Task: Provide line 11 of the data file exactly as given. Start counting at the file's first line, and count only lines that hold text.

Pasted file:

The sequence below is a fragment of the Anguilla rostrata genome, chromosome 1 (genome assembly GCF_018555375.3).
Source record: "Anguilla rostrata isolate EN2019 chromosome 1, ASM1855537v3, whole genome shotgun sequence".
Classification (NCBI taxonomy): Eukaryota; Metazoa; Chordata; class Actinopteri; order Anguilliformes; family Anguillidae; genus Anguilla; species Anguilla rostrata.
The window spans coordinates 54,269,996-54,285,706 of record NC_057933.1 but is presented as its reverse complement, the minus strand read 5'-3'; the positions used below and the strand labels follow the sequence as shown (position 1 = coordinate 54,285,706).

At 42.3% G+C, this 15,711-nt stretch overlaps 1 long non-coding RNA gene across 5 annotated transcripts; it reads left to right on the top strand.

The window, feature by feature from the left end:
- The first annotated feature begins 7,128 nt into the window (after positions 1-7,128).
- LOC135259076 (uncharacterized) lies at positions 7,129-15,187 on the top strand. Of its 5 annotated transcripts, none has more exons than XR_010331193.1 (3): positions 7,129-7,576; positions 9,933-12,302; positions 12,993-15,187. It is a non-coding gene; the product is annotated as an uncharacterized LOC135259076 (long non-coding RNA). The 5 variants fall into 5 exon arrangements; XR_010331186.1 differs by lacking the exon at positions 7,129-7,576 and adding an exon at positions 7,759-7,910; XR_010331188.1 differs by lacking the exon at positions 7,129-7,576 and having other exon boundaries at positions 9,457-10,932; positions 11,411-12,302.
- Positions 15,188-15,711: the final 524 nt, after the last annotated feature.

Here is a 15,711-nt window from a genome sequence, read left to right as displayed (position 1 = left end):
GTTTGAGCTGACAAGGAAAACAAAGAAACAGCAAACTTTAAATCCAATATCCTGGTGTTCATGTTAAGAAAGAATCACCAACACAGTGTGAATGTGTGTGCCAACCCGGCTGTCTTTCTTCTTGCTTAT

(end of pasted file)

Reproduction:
GTTTGAGCTGACAAGGAAAACAAAGAAACAGCAAACTTTAAATCCAATATCCTGGTGTTCATGTTAAGAAAGAATCACCAACACAGTGTGAATGTGTGTGCCAACCCGGCTGTCTTTCTTCTTGCTTAT